Art patron Feroze Gujral explains the lacuna in infrastructure and policy that hinders appreciation of our creative heritage and elaborates how she is documenting untold stories. By Asmita Sarkar
An amalgam of cultures in the 1870s India was not unheard of though not talked about much in contemporary times. “Those blurring of lines between the social, sexual and the creative can be noted in the Company paintings, which had Mughal-trained artists drawing Victorian-inspired botanical paintings that were expected to have scientific accuracy. However, the art style was quirky to say the least. Some of the paintings in the style categorised as Company paintings are nowhere near scientific and instead lie close to being abstracts. These basic annotations to Indian art were mostly unknown and now a string of exhibitions will make these more accessible,” said William Dalrymple, while taking a master class on the subject.
In a series of presentations, the historian talked of how paintings on flora, fauna and everyday life documented India beyond the official story. For example, there was Lady Impey, wife of Lord Impey, the first chief justice of the Supreme Court of Judicature at Fort William in Bengal, who commissioned Sheikh Zain al-Din, Bhawani and Ram Das, who were probably brothers, to draw whatever she fancied — shawl goats, storks and cranes. A candid portrait of Sir David Ochterlony drew laughs from the audience as it revealed an unknown facet of him. The man was dressed in Indian clothes while smoking a hookah, likely opium than tobacco, and had wives or maybe courtesans around him. Ochterlony had 13 Indian wives. His British ancestors looked down at him from their perch on the walls inside wooden frames. Dalrymple joked that those ancestors were likely appalled at what they saw. According to the author, Company school paintings were the most underrated and underpriced and could be bought at as little as 15,000 pounds apiece but were rare documents of social and cultural history and could help us reassess perspectives.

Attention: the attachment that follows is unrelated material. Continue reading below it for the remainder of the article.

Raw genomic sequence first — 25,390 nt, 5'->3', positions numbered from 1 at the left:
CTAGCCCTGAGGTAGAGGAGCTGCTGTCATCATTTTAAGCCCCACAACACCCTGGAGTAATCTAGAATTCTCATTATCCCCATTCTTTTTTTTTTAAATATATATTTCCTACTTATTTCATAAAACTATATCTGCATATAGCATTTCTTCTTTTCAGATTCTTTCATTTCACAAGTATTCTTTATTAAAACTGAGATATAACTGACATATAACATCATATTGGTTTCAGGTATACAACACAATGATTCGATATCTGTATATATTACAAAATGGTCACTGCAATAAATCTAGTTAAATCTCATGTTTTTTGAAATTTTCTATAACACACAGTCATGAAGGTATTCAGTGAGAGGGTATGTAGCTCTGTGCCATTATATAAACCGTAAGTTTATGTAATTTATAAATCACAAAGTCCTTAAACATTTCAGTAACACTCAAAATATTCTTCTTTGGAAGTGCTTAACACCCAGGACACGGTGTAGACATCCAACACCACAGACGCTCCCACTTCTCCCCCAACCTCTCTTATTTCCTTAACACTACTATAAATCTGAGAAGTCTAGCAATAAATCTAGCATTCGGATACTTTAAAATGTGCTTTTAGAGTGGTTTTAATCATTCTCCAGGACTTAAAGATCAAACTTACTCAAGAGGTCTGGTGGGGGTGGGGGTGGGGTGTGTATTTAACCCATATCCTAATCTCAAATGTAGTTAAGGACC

The physical and the performative were porous and flowed into each other at Bikaner House where the Allure of India exhibition, a tribute to Company paintings, was held. For the uninitiated, the event was organised by the Art Induct series of The Gujral Foundation to develop an awareness of contemporary art forms and practices. Model-turned art connoisseur Feroze Gujral is pursuing a new passion, building value for Indian arts both domestically and internationally, something that is lacking at the moment. She thinks that Indians are too blasé towards unique creations since it is routine for them but the only way to garner attention and create value is to acknowledge the customised nature of the products. “We each wear an individual saree. No two are the same. We don’t realise that there is very high custom design in the rest of the world. It is high couture to get a single outfit made by somebody. My house help, you, me, everybody has a singular garment that is spectacular. We don’t think that’s rare. We have hand-woven carpets, wall decor and jewellery but nobody realises how unique they are,” said she.
Asked how the arts battles mass production, Feroze added, “There is no mass production of our theatre, workshops or dance shows. There are films and the entertainment industry, the only creative disciplines that have managed to do that to India. Even literature is not. We have at least 24 languages and 113 dialects, which make us so unique. All of this needs to be curated and made relevant through discussions.”